There were minor disturbances outside Derry City Cemetery this afternoon before the beginning of an Easter republican commemoration.
A small number of petrol and paint bombs were thrown at PSNI Land Rovers at the roundabout at the top of Eastway in Creggan just before 3pm. One petrol bomb thrown by a young teenager struck a police vehicle.
Police had circled the area in advance of the parade and displayed banners on the side of the vehicles advising the crowd that the gathering was a unnotified one. Otherwise, the security force presence remained low, although a police helicopter continued to hover over the Cemetery throughout the event.
A several hundred strong crowd had assembled in the area this afternoon for the Easter commemoration organised by the Easter Commemoration Committee.
A 12 strong republican colour party entered the Cemetery followed by the John Brady Memorial Flute Band. Before the oration was delivered, seven children laid floral tributes to the seven signatories of the Easter Proclamation of 1916 at the city’s republican plot. Flowers and wreaths were also laid on behalf of the ‘IRA’ and the Irish Republican Welfare Association. Relatives of those buried at the plot also laid floral tributes.
The 1916 Proclamation was read out before a statement on behalf of republican prisoners in Maghaberry, Portlaoise and Hybebank prisons was read out.
The statement from the prisoners said that the ‘Ireland of today, was far removed from the one envisioned by the Proclamation of 1916 and that country remained shackled by imperialism, neo-colonialism and institutionalised sectarianism.
‘The country remained under the control of a wealthy minority and divided into two separate states and was still being subjected to policies of counter-insurgency imposed by the British and their lackeys. We must strive to organise and develop in order to achieve our aims. The commemoration of the sacrifice of 1916 provides the opportunity to do this and to continue to resist.’
The main oration at the commemoration was delivered by former republican prisoner Thomas Ashe Mellon.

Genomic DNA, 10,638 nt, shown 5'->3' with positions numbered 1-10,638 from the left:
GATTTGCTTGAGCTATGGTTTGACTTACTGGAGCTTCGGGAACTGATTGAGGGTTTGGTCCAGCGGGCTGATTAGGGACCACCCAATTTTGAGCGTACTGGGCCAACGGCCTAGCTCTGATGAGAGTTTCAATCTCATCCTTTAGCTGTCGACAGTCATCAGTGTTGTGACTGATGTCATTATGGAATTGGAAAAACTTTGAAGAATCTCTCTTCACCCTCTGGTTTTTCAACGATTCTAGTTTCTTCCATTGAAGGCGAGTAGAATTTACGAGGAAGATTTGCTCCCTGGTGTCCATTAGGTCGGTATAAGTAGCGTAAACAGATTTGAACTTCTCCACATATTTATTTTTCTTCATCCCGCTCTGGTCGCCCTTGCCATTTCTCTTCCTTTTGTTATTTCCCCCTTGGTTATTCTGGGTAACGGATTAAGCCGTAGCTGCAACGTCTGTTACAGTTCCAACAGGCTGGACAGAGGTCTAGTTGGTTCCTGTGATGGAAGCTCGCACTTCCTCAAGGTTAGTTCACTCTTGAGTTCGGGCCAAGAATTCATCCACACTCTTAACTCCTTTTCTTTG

In the address, he said: “Our own city has felt the revolutionary ethos of the men and women of 1916 for the last 100 years. Derry is the worst area for unemployment and indeed poverty so we remain committed to the principles of 32 county socialist republic in order to address the inequalities caused by capitalism.
“Freestate leader, Michael D Higgins said over the weekend that without the 1916 Rising he would not be head of an independent country. But, six counties of Ireland remain under military occupation by thousands of British soldiers, a similar number in the PSNI, MI5 operatives, a compliant judiciary and a loyalist prison service. Resistance against this shall continue.”
Describing the Northern Ireland Assembly as a “Brit puppet parliament,” the speaker continued: “Sinn Fein have abandoned republicans and have no right to the legacy of 1916. They are quislings, collaborators and traitors.”
Thomas Ashe Mellon also said he echoed calls made at a commemoration in County Tyrone on Sunday past for a “strong political vehicle to be built” that is capable of achieving both short and long-term objectives which he said are “anti-imperialist, anti-capitalist and anti-reformist within working class communities and with a republican base.”
“Activists from this city must be at the core of this movement and our activist base is increasing and will articulate these ideas to create a 32 county socialist republic. We are the unfinished revolution. In the words of Seán Mac Diarmada, a signatory of the 1916 Proclamation, ‘Damn your concessions England, we want our country.”
The commemoration ended with the playing of ‘A Soldier’s Song.’